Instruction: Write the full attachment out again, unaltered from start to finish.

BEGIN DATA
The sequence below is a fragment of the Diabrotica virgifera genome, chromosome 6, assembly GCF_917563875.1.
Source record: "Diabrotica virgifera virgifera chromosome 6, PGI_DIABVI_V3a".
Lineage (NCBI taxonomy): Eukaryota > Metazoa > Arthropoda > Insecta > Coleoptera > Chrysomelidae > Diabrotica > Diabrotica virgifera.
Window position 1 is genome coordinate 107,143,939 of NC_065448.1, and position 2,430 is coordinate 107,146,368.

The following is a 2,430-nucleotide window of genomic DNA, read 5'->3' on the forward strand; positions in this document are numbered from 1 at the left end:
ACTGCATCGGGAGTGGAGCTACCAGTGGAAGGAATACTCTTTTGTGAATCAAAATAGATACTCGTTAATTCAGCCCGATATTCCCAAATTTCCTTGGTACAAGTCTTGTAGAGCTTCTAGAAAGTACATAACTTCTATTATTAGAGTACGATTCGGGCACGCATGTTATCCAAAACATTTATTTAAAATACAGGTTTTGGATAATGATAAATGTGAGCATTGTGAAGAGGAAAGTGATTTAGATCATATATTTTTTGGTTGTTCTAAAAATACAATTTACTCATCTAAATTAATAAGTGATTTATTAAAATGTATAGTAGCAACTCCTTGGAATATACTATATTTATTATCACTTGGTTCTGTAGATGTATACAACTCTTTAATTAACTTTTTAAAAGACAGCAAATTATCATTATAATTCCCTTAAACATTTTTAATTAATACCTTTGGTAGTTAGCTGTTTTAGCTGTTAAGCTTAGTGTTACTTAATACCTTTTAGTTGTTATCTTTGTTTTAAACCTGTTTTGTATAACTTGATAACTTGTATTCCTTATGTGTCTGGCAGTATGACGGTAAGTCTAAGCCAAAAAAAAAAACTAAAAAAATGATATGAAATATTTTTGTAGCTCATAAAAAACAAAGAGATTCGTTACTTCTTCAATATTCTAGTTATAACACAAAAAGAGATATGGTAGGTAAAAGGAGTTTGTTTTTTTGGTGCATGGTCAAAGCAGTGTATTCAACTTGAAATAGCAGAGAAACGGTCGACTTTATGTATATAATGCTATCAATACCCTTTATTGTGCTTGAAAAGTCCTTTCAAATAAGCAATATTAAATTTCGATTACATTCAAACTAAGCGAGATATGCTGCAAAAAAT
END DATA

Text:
The sequence below is a fragment of the Diabrotica virgifera genome, chromosome 6, assembly GCF_917563875.1.
Source record: "Diabrotica virgifera virgifera chromosome 6, PGI_DIABVI_V3a".
Lineage (NCBI taxonomy): Eukaryota > Metazoa > Arthropoda > Insecta > Coleoptera > Chrysomelidae > Diabrotica > Diabrotica virgifera.
Window position 1 is genome coordinate 107,143,939 of NC_065448.1, and position 2,430 is coordinate 107,146,368.

The following is a 2,430-nucleotide window of genomic DNA, read 5'->3' on the forward strand; positions in this document are numbered from 1 at the left end:
ACTGCATCGGGAGTGGAGCTACCAGTGGAAGGAATACTCTTTTGTGAATCAAAATAGATACTCGTTAATTCAGCCCGATATTCCCAAATTTCCTTGGTACAAGTCTTGTAGAGCTTCTAGAAAGTACATAACTTCTATTATTAGAGTACGATTCGGGCACGCATGTTATCCAAAACATTTATTTAAAATACAGGTTTTGGATAATGATAAATGTGAGCATTGTGAAGAGGAAAGTGATTTAGATCATATATTTTTTGGTTGTTCTAAAAATACAATTTACTCATCTAAATTAATAAGTGATTTATTAAAATGTATAGTAGCAACTCCTTGGAATATACTATATTTATTATCACTTGGTTCTGTAGATGTATACAACTCTTTAATTAACTTTTTAAAAGACAGCAAATTATCATTATAATTCCCTTAAACATTTTTAATTAATACCTTTGGTAGTTAGCTGTTTTAGCTGTTAAGCTTAGTGTTACTTAATACCTTTTAGTTGTTATCTTTGTTTTAAACCTGTTTTGTATAACTTGATAACTTGTATTCCTTATGTGTCTGGCAGTATGACGGTAAGTCTAAGCCAAAAAAAAAAACTAAAAAAATGATATGAAATATTTTTGTAGCTCATAAAAAACAAAGAGATTCGTTACTTCTTCAATATTCTAGTTATAACACAAAAAGAGATATGGTAGGTAAAAGGAGTTTGTTTTTTTGGTGCATGGTCAAAGCAGTGTATTCAACTTGAAATAGCAGAGAAACGGTCGACTTTATGTATATAATGCTATCAATACCCTTTATTGTGCTTGAAAAGTCCTTTCAAATAAGCAATATTAAATTTCGATTACATTCAAACTAAGCGAGATATGCTGCAAAAAAT